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Age 65/$3.3M IRA - Deflate it before RMDs?
Old 08-15-2021, 10:24 AM   #1
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Age 65/$3.3M IRA - Deflate it before RMDs?

I'm 65 and almost all my liquid assets - $3.3M - are behind an IRA. I understand that not paying taxes on it eliminates the tax drag on compounding interest, but I'm getting scared about RMDs in six/seven years.

I'm guesstimating (in today's dollars) that at 72 the Feds will assume I'll have ~20 years life remaining, so my RMDs would equal $3.3M/20 years = $165,000/year. On top of that we have an income stream (pensions etc.) of ~$100,00/year so our total gross income would be ~$265,000. And four years later my wife will face RMDs of ~$20,000/year.

Right now the MFJ marginal tax rates are:
22% >$81,050
24% >$172,750
32% >$329,850
but who knows what they'll be in seven years? I don't mind going from 22% to 24% but 32% would be painful.

Given these rough parameters is my IRA's current lack of a tax drag worth being forced to declare so much more income in seven years? Do people think about this and purposely draw down their IRAs early to avoid the shock? Our gross income right now is about $120k/year.

Thank you for any insights/advice
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Old 08-15-2021, 10:36 AM   #2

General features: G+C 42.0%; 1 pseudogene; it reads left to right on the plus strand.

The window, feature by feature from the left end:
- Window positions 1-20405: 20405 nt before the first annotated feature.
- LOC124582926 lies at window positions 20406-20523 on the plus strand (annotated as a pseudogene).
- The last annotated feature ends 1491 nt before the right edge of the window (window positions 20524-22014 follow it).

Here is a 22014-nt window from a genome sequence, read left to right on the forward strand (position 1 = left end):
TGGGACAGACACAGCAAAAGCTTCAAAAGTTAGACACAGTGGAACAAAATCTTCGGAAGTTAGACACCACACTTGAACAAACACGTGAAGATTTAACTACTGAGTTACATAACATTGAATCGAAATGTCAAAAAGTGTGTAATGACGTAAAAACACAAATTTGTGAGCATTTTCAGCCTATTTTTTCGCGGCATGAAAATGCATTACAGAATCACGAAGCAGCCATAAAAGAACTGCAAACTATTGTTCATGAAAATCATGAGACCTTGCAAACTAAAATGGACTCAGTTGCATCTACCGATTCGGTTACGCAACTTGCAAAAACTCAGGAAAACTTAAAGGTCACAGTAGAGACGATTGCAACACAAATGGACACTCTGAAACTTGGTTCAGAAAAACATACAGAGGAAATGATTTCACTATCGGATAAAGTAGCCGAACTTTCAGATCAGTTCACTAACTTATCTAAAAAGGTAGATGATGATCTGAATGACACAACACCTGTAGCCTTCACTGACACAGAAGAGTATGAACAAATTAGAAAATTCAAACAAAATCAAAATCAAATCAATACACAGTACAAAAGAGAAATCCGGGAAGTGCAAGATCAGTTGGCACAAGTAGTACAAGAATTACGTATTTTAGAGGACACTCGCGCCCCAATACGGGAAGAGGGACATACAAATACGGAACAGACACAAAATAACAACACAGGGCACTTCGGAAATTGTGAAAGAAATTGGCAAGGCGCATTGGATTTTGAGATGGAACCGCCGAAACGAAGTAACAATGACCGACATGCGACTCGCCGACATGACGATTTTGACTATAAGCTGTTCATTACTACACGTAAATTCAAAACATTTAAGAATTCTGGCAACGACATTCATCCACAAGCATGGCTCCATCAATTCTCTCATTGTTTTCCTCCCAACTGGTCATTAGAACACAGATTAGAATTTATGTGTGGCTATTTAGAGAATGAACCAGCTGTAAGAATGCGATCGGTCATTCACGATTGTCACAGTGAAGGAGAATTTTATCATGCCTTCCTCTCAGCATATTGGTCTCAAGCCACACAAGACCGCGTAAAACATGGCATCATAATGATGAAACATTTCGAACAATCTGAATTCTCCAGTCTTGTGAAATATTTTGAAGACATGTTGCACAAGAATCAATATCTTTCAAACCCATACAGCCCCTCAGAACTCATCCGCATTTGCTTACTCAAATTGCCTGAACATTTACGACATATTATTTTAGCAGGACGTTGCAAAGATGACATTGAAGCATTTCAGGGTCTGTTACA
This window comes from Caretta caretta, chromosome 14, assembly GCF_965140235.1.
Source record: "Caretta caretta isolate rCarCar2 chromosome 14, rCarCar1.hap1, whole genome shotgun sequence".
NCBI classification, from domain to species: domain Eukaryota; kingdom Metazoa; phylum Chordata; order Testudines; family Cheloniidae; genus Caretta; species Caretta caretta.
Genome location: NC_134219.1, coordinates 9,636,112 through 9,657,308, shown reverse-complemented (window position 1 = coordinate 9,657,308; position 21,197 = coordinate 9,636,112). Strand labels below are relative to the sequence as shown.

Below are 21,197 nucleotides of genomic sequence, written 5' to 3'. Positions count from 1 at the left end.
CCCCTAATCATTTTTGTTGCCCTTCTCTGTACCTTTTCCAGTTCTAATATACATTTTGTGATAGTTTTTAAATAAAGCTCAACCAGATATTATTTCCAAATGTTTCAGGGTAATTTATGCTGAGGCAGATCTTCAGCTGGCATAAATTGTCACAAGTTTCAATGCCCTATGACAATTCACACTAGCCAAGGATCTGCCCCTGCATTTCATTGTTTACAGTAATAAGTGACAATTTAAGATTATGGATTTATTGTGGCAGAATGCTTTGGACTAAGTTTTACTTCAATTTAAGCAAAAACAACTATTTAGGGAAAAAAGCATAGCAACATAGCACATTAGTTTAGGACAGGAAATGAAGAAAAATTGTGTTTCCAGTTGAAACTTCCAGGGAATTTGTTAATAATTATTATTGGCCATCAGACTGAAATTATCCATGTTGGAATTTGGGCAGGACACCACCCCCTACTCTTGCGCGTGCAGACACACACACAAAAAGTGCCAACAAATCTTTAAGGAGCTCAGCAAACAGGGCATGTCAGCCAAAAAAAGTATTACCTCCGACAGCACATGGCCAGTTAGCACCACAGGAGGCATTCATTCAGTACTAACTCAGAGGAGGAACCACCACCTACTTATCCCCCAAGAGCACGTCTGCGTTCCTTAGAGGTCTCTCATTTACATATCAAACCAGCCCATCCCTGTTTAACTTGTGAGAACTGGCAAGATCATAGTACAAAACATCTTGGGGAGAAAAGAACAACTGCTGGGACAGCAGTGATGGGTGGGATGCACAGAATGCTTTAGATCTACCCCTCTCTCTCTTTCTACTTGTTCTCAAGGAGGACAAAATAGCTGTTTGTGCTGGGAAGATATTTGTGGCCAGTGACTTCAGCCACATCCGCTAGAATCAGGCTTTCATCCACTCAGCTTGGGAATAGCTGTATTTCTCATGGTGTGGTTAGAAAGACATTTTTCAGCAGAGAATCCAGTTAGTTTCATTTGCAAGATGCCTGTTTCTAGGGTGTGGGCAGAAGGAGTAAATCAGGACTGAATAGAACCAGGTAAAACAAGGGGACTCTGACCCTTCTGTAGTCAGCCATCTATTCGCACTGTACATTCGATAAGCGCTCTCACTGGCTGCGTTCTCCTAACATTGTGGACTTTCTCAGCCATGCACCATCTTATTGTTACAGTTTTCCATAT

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I do. I've hit it every year since I turned 60 like it was my first RMD.
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Old 08-15-2021, 10:40 AM   #3
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If that $3.3m tIRA today when you are 65 grows at 4% real, then it would be worth $4.3m in today's dollars. [$3.3m*(1+4%)^72-65)] I use today's dollars because tax brackets are adjusted for inflation.

The RMD factor at age 72 is 25.6 so your RMD would be $168k... bringing your total income to $268k. If all is ordinary income the RMD would increase your federal income tax from ~$8k to ~$46k.... 23% of the RMD. MFJ both over 65.

Plus, tax rates are scheduled to increase in 2026 unless Congress intervenes which is unlikely and if one of you dies then the surviving spouse would likely be in an even higher income tax bracket.

I would take a hard look at doing Roth conversions to the top of the 22% or even 24% tax bracket. YMMV.